Natural Connections: Niamh Boyce’s Her Kind
In 1324, Dame Alice Kytler, imprisoned by Richard Ledrede, Bishop of Ossory, became the first woman in Ireland to be tried for heretical sorcery. Author Niamh Boyce had been familiar with the story since her childhood – the witch locked up long ago in nearby Kilkenny Castle. Yet this was far from the extent of the true history, as Boyce soon learned.
“Alice Kytler is the name associated with the tale locally,” says Boyce, “but few ever mention her maid, Petronelle. It was Petronelle, and how little-known she was, that first intrigued me. I began working on a sequence of poems about her. I began to research further, and I was hooked. At that stage, I realized my poetry sequence was turning into a novel.”
This novel is as much the tale of Petronelle as it is Alice Kytler. Petronelle is a Gael, and when her village is decimated, she flees with her teenaged daughter, Basilia, to the safety provided by Alice, a Flemish childhood friend who is now a burgess in Hightown. Alice is an interesting characterization on many levels, one of which is the power she wields. Boyce explains, “Kytler was a revelation: a wealthy, powerful, influential moneylender who ruled the roost in 14th-century Kilkenny. We would never have known she existed had Ledrede not accused her of such notorious crimes. When it comes to women in history, modern prejudices often lead to skewed interpretations. There are contemporary accounts of Dame Kytler being red-haired, young, and seductive – deducing that her wealth and multiple husbands were due to ‘feminine’ wiles. She was at least sixty at the time of the trial, so grey hair was more likely than red. And marriage was a business transaction amongst merchant families, so hot or not, her husbands were more likely to have been attracted by her power than anything else. She was in possession of enormous wealth by the standards of the time; King Edward was one of her debtors. A strong individual, a moneylender, an intelligent woman managing a profitable business – here was a woman whose power was of her own making.”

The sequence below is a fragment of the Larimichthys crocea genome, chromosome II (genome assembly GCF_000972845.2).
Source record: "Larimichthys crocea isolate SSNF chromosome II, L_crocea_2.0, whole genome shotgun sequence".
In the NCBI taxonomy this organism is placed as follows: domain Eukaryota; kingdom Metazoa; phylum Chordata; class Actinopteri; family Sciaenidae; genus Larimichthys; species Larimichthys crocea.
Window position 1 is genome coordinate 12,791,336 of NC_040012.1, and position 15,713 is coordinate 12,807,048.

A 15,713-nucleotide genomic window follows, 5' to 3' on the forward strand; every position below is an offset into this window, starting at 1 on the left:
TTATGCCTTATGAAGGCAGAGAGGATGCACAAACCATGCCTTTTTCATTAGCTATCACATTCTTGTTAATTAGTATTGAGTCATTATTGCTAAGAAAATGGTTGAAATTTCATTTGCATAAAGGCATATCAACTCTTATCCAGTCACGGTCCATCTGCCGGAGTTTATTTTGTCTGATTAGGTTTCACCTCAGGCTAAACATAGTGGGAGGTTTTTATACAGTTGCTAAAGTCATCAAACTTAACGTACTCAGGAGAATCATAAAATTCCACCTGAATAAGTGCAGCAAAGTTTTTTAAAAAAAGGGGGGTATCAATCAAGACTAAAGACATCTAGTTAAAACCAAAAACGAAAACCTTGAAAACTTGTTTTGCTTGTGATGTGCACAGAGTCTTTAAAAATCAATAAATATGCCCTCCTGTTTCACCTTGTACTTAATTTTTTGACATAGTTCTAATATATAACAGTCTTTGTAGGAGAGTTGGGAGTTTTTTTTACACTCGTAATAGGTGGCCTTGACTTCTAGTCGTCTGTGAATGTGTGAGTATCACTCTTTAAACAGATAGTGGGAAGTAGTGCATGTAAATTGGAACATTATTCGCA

Yet how Alice exercises that power is anything but admirable. Medieval Ireland was a melting pot: there was culture clash, oppression, immense wealth disparity. “It fascinated me,” says Boyce, “that there were so many languages in the town, so many types of people. It was a cultural hive. Everything in the book had a starting point in some fact, a name or a detail. Especially telling were the Customs Rolls of the time. While fine items such as saffron, figs and linen were arriving on ships to supply the towns, famines were plaguing the rest of the countryside.” Gaels are forbidden in English-controlled Hightown, and Alice takes full advantage of it: the price she extracts from Petronelle for protection is high. Alice forcibly removes Petronelle’s identity: she must answer to a new name, wear different clothes, and is forbidden even to speak her own language. It is from this theme of identity that the novel takes its title. Boyce says, “It was a place where she, and her kind of person – the native Irish – were seen as a threat. How strange that must be, to be cast as the outsider, the foreigner, in your own native country.” Rather than anger, Petronelle’s initial reaction is telling: “I felt a stab of loneliness for my own people.” Boyce notes, “It’s incredibly lonely to have to pretend that you are other than who you are. Petronelle assumed the subjugation would be for a short time, that she would soon leave, that she and her daughter could remain unchanged — but she underestimated her environment, she had underestimated Alice. She didn’t realize what she was about to sacrifice.”